Regis Prograis (+) Although it wasn't his flashiest performance, Prograis's dominant decision victory over Terry Flanagan may have been his most impressive as a pro. Tightening up on his defense and reducing the wild swings that often left him vulnerable to counters, Prograis fought intelligently in the pocket and consistently got the better of the action. A beauty of a straight left hand sent Flanagan down in the eighth and although Prograis wasn't able to get the stoppage, he asserted his dominance throughout the fight. Saturday's contained performance was an important sign of maturation and an indication that Prograis can be much more than a go-for-broke knockout artist. He'll fight Kiryl Relikh in the next round of the World Boxing Super Series 140-lb. tournament in what should be an intriguing style matchup. 

Kubrat Pulev (+) At 37 and with more than 18 months out of the ring, it was certainly possible that Pulev would begin to see a rapid decline in his physical skills. But fighting Hughie Fury at home in Bulgaria on Saturday, Pulev, beat back Father Time and demonstrated that he can still be a factor in the heavyweight division. Although there was nothing Pulev did that was overly flashy, his consistent effort, physicality, and short, sharp punches were more than enough to earn a wide decision victory. Pulev had to drop out of an Anthony Joshua fight last year due to injury and it's possible that he could face the heavyweight titleholder next year. It's hard to envision a scenario where Pulev beats Joshua, but with wins over Dereck Chisora and Fury, he certainly has earned the opportunity to fight for another title shot (he lost to Wladimir Klitschko in 2014). 

John Ryder (NC) In one of the stranger fights of 2018, John Ryder was getting summarily outboxed by Andrey Sirotkin for six rounds, and then Sirotkin suddenly hit a wall. Sirotkin's frenetic movement subsided in the seventh and Ryder took advantage of the opportunity, unloading pulverizing body shots. Late in the round a beautiful right hook to the body sent Sirotkin to the canvas and he didn't want any more. Ryder remains a fringe contender at super middleweight. He has some pop but is fairly vanilla in the ring. I imagine with Eddie Hearn as his promoter that he will get another opportunity for a big fight. He wouldn't be favored against the best in the division, but he certainly would have a puncher's chance.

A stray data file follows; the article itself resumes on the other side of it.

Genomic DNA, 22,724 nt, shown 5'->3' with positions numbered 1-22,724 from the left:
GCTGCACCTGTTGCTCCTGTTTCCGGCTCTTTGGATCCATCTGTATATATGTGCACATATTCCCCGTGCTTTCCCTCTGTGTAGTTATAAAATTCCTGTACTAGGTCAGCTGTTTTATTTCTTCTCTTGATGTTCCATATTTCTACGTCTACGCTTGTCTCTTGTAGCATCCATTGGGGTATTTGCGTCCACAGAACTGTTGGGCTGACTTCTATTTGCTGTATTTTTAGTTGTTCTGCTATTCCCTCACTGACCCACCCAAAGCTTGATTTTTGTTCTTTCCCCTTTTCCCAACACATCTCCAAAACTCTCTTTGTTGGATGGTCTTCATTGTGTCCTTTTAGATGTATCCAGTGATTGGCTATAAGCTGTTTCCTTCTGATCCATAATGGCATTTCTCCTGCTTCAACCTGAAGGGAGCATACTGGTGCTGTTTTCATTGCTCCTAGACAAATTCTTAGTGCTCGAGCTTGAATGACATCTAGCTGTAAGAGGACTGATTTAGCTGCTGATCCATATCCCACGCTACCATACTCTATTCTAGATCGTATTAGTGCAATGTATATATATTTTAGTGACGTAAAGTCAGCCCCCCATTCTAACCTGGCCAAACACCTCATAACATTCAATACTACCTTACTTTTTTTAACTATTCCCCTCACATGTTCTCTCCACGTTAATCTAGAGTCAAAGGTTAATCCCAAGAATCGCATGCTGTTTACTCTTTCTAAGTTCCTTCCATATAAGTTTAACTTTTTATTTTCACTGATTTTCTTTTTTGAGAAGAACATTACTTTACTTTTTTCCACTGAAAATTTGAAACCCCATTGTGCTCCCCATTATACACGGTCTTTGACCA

Anthony Yigit (-) On paper Anthony Yigit possessed many advantages over Ivan Baranchyk – hand speed, athleticism, coordination, and a larger punch arsenal – but he used none of them in the ring on Saturday. For some strange reason, Yigit decided to slug it out with Baranchyk instead of attempting to box him. Yigit paid the price for that decision, eating some enormous shots throughout the contest. His left eye completely closed from Baranchyk's punishing right hands and after the seventh round, the doctor and referee stopped the fight. Yigit, a former amateur star, is not without talent, but he demonstrated a poor ring IQ on Saturday and will be out of action for an extended period of time as his body heals from Saturday's beating.

Adam Abramowitz is the founder and head writer of saturdaynightboxing.comHe's a member of Ring Magazine's Ring Ratings Panel and a Board Member for the Transnational Boxing Rankings Board.